Congestion imposes such a high cost on business – whether freight or personal business travel – that I’d expect the great majority of VECCI’s members would be better off with pricing. The Bureau of Infrastructure, Transport and Regional Economics puts the current cost of congestion in Melbourne at around $3 billion per year, rising to $6.1 billion by 2020 with unchanged policies.
VECCI says it is opposes the idea of congestion charging for three reasons. First, motorists already pay both the CBD Congestion Levy and the fuel excise. Second, there’s no spare capacity in the public transport system to take displaced motorists. Third, the economy can’t handle another tax on top of the forthcoming mining tax and the carbon price.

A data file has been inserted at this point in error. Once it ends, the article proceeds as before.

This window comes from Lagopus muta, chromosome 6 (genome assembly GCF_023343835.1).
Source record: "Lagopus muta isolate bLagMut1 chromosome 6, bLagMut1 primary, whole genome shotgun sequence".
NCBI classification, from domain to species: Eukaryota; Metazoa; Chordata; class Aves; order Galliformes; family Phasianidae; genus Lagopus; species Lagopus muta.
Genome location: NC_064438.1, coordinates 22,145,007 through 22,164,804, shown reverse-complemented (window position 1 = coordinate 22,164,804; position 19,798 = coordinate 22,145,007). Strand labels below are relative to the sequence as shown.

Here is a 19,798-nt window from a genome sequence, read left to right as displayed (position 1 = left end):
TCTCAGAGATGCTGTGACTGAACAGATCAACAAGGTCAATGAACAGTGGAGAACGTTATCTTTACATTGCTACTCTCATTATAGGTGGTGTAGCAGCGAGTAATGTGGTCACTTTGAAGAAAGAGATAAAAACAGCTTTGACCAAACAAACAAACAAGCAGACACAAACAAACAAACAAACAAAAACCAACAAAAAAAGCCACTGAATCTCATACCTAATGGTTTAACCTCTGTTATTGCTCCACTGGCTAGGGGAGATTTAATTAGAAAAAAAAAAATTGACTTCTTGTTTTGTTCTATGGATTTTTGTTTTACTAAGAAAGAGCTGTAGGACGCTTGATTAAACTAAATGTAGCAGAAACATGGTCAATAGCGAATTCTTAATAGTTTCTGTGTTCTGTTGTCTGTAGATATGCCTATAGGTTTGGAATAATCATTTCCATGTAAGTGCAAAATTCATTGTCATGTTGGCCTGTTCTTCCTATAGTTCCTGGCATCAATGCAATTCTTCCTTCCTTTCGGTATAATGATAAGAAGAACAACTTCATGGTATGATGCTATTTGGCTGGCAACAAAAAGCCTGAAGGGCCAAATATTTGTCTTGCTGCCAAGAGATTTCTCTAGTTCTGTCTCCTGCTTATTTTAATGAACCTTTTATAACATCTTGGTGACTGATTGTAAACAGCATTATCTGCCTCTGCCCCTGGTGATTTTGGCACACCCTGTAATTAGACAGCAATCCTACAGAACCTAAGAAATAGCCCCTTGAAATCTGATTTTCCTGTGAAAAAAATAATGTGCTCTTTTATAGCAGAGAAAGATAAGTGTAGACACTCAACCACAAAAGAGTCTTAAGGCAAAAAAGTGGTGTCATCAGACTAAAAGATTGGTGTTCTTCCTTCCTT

In regard to VECCI’s first objection, the obvious point is that these existing imposts on motorists aren’t working – many Melbourne roads are still congested at peak times. Despite the lofty title, the CBD Congestion Levy is actually a tax on parking. It’s only had a very minor impact on traffic because most drivers don’t pay it personally – their employers do. It isn’t in any event peak-loaded and of course it does nothing to manage the level of through traffic. And as per the name, the levy only applies to the CBD. The $0.38 fuel excise tax (no longer indexed) does reduce the overall level of travel by motorists, but has no appreciable effect on congestion because it doesn’t vary with the level of traffic or time of day.